Books

Grove Press
Grove Press
Grove Press
NEW!

The Yellow House

by Sarah M. Broom

A brilliant, haunting and unforgettable memoir from a stunning new talent about the inexorable pull of home and family, set in a shotgun house in New Orleans East.

  • Imprint Grove Hardcover
  • Page Count 384
  • Publication Date August 13, 2019
  • ISBN-13 978-0-8021-2508-8
  • Dimensions 6" x 9"
  • US List Price $26.00
  • Imprint Grove Hardcover
  • Publication Date August 13, 2019
  • ISBN-13 978-0-8021-4654-0
  • US List Price $26.00

In 1961, Sarah M. Broom’s mother Ivory Mae bought a shotgun house in the then-promising neighborhood of New Orleans East and built her world inside of it. It was the height of the Space Race and the neighborhood was home to a major NASA plant—the postwar optimism seemed assured. Widowed, Ivory Mae remarried Sarah’s father Simon Broom; their combined family would eventually number twelve children. But after Simon died, six months after Sarah’s birth, the Yellow House would become Ivory Mae’s thirteenth and most unruly child.

A book of great ambition, Sarah M. Broom’s The Yellow House tells a hundred years of her family and their relationship to home in a neglected area of one of America’s most mythologized cities. This is the story of a mother’s struggle against a house’s entropy, and that of a prodigal daughter who left home only to reckon with the pull that home exerts, even after the Yellow House was wiped off the map after Hurricane Katrina. The Yellow House expands the map of New Orleans to include the stories of its lesser known natives, guided deftly by one of its native daughters, to demonstrate how enduring drives of clan, pride, and familial love resist and defy erasure. Located in the gap between the “Big Easy” of tourist guides and the New Orleans in which Broom was raised, The Yellow House is a brilliant memoir of place, class, race, the seeping rot of inequality, and the internalized shame that often follows. It is a transformative, deeply moving story from an unparalleled new voice of startling clarity, authority, and power.

Praise for The Yellow House

“Every few years, a book comes along that teaches readers of memoir how to read and writers of memoir how to write. Calling Sarah M. Broom’s The Yellow House a memoir feels wrong. Somehow, Broom created a book that feels bigger, finer, more daring than the form itself. The Yellow House literally taught me how to read and write. I will never write or read about family, longing, blackness, femininity, joy and state-sanctioned terror the same way after sitting with this book. Broom narratively glides through choppy air almost in slow-motion, and when I least expect it, she digs into the ground of New Orleans conjuring the most humanely massive intervention I’ve read in 21st century memoir writing.”—Kiese Laymon, author of Heavy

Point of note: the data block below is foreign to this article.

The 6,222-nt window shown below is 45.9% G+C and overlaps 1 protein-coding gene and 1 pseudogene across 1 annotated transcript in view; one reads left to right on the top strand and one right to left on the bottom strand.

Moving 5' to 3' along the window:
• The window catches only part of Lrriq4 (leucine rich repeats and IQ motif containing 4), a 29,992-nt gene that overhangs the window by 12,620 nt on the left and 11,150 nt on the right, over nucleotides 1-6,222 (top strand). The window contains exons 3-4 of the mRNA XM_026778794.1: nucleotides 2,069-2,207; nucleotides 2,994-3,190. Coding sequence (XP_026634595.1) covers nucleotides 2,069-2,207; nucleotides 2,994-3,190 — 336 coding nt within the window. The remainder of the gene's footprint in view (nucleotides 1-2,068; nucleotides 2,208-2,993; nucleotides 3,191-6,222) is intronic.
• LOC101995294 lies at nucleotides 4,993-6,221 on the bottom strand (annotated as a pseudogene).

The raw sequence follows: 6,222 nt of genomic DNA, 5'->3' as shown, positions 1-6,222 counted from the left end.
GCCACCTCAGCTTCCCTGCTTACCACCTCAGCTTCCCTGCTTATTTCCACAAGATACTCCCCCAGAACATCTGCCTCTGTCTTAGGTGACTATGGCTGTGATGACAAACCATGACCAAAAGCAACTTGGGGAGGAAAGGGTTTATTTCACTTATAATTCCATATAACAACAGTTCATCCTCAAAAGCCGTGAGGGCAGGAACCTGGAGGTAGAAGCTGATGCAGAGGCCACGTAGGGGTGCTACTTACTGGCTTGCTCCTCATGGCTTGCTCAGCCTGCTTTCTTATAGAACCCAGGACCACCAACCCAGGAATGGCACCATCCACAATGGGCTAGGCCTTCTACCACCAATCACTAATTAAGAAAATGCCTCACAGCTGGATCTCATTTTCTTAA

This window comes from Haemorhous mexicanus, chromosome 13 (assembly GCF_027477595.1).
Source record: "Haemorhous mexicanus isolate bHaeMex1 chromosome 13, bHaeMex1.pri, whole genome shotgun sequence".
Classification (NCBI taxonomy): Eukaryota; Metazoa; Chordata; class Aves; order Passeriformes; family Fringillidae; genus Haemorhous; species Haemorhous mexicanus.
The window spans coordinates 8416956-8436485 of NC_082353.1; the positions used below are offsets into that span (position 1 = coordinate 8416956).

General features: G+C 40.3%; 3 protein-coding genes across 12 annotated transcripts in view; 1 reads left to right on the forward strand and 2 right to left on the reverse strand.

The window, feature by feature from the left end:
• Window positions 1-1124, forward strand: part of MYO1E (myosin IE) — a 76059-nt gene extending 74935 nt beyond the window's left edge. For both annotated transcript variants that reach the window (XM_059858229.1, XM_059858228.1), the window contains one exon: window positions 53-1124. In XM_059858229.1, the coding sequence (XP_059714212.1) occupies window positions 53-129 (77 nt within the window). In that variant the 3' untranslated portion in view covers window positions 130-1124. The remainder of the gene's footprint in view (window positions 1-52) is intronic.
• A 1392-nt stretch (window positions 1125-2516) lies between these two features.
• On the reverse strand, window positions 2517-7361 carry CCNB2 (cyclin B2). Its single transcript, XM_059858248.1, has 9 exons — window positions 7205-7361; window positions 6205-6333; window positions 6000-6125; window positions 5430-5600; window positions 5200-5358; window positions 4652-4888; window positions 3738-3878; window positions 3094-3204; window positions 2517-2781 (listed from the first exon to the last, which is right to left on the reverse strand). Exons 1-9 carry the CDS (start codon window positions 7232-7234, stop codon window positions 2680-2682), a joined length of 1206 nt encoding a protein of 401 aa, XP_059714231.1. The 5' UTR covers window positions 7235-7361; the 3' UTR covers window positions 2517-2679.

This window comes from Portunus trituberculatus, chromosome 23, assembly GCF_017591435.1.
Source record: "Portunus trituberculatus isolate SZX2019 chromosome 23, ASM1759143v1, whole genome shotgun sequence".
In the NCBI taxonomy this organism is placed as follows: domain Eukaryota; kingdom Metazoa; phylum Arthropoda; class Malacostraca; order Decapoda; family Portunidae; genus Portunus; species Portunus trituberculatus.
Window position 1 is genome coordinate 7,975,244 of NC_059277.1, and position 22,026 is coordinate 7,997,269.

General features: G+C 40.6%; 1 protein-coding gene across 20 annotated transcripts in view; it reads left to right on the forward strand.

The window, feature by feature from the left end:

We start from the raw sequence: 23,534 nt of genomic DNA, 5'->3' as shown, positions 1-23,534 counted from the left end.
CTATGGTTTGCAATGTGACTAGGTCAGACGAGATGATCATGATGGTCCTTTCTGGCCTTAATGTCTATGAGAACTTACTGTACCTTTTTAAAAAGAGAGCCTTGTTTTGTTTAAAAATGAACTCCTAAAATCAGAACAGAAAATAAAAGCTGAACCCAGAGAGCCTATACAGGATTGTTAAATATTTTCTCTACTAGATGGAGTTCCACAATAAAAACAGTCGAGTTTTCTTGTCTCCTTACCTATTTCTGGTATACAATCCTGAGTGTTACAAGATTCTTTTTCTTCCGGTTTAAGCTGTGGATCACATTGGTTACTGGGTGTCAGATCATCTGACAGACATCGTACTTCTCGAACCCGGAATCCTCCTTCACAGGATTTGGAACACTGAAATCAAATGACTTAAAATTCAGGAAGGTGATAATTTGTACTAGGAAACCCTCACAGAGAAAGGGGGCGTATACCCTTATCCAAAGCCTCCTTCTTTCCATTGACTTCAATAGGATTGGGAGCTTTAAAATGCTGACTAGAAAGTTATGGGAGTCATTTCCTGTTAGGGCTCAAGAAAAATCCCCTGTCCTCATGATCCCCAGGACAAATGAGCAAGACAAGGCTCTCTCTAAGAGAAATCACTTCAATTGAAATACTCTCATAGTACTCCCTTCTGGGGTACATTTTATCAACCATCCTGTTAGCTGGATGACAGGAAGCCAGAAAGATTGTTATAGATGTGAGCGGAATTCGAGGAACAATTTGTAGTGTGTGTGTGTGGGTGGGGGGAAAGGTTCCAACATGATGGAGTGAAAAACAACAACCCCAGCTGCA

“Gorgeously written, intimate and wise, Sarah M. Broom’s The Yellow House is an astonishing memoir of family, love, and survival. It’s also a history of New Orleans unlike any we’ve seen before, one that should be required reading.”—Jami Attenberg, author of All Grown Up

“Sarah Broom’s book is an extraordinary example of how language can make things.  Her words, sentences, thoughts as she creates East New Orleans—where she was born—move faster than you will ever keep up—but you damn sure don’t want to let go.”—John Edgar Wideman, author of Brothers and Keepers

The Yellow House is a masterpiece of history, politics, sociology and memory. Actually, it’s just a masterpiece, period. Sarah Broom’s carefully researched portrait of a family and a place possesses the emotional vastness of a multi-generational novel, and shies away from nothing. Her pages are artfully controlled, meditative logic proofs of heartbreak, humor, devastation, celebration and rage. Broom shows what literary nonfiction—and what books—can yet do and be. I already consider her to be one of America’s most important and influential writers.”—Heidi Julavits, author of The Folded Clock

“From a singular writer, a crucial memoir of life on the margins—one that, through ruthless observation and deepest intelligence, might help reintegrate what happens in those margins into the central narratives of American life. Alternating gracefully between immediacy and critical distance, she leaves us with deep insight not just into her own family, her own community, but into governance, justice, and inequality in the round. Timeless in its telling, The Yellow House could become a modern classic.”—Whiting Nonfiction Grant Jury